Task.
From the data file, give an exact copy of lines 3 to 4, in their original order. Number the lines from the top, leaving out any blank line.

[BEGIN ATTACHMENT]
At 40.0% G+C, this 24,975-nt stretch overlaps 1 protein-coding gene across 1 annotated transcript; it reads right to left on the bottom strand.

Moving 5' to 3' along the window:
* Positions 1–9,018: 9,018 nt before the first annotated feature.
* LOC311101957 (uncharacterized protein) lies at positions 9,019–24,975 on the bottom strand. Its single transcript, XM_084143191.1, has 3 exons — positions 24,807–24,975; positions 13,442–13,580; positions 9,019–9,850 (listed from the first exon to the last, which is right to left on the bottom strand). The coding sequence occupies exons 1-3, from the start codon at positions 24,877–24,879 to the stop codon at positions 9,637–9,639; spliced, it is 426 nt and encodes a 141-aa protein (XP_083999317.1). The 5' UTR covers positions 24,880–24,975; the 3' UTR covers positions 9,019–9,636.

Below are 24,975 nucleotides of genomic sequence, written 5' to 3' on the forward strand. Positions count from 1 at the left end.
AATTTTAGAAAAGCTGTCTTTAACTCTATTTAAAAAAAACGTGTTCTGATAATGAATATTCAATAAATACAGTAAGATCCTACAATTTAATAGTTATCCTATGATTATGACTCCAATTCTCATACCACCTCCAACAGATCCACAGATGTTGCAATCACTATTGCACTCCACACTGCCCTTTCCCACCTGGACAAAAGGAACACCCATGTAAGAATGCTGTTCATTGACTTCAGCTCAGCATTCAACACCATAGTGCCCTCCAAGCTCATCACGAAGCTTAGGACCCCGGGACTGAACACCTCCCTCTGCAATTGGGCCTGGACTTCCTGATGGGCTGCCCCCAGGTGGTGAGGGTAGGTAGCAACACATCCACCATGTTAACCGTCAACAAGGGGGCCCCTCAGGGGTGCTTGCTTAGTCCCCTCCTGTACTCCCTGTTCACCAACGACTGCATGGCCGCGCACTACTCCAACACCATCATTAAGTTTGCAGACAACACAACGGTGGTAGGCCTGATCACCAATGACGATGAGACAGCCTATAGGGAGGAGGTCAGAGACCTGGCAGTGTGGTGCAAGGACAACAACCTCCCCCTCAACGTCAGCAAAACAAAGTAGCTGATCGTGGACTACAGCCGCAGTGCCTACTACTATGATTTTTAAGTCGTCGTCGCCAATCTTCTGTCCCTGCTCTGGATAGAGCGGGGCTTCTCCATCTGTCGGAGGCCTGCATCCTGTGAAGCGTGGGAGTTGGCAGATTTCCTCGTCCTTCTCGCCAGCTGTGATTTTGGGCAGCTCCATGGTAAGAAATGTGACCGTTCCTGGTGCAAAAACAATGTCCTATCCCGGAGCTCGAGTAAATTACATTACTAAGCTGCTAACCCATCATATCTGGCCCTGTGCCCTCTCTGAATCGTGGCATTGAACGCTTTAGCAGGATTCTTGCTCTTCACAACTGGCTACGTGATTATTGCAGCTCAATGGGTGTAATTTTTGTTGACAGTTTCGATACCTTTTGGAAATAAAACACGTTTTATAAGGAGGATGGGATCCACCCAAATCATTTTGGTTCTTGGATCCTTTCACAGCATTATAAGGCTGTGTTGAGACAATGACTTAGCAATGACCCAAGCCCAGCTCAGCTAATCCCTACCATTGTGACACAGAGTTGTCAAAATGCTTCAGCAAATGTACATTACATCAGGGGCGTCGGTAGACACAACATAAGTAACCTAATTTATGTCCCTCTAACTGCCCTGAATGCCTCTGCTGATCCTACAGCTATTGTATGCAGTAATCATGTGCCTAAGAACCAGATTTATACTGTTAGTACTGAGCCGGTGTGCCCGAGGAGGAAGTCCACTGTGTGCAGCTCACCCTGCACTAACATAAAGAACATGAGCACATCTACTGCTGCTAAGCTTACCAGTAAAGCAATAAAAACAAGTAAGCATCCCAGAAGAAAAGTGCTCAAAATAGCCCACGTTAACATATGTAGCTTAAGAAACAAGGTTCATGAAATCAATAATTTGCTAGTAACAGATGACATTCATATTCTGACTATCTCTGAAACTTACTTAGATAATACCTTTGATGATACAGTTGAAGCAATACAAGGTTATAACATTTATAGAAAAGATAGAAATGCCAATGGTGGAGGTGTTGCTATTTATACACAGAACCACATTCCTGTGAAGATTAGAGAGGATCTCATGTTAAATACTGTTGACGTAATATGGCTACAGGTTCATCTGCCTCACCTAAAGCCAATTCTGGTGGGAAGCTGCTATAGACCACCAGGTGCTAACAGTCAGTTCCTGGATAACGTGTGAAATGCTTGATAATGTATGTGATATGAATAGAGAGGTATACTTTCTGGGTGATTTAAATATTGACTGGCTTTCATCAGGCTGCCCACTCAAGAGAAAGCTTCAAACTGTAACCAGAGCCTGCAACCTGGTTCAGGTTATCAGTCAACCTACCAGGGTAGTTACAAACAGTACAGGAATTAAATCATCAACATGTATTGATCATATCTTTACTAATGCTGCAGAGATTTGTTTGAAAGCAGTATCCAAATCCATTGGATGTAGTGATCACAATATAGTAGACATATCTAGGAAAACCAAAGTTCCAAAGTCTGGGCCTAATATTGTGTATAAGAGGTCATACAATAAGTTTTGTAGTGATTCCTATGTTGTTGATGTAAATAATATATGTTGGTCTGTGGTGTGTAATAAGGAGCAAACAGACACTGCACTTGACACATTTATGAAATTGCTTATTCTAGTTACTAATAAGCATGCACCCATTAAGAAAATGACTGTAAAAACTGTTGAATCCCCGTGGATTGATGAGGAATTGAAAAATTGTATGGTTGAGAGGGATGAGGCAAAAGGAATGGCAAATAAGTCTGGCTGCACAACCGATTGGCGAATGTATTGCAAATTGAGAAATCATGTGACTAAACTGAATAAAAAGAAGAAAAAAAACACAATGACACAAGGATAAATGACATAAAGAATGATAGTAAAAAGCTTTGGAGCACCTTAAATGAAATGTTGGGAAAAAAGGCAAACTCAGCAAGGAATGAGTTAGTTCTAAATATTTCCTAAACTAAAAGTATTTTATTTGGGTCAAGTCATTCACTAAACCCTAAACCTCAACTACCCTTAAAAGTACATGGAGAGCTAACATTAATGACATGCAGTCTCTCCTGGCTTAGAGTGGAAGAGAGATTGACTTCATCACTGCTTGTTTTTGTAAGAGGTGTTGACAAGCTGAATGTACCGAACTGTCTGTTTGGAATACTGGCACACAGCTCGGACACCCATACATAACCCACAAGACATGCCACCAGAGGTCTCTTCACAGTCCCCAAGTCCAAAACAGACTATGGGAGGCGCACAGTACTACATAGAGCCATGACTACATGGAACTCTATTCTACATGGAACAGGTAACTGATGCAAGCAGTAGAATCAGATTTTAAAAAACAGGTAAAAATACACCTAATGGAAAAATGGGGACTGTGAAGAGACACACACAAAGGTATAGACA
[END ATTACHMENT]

* Positions 1–9,018: 9,018 nt before the first annotated feature.
* LOC311101957 (uncharacterized protein) lies at positions 9,019–24,975 on the bottom strand. Its single transcript, XM_084143191.1, has 3 exons — positions 24,807–24,975; positions 13,442–13,580; positions 9,019–9,850 (listed from the first exon to the last, which is right to left on the bottom strand). The coding sequence occupies exons 1-3, from the start codon at positions 24,877–24,879 to the stop codon at positions 9,637–9,639; spliced, it is 426 nt and encodes a 141-aa protein (XP_083999317.1). The 5' UTR covers positions 24,880–24,975; the 3' UTR covers positions 9,019–9,636.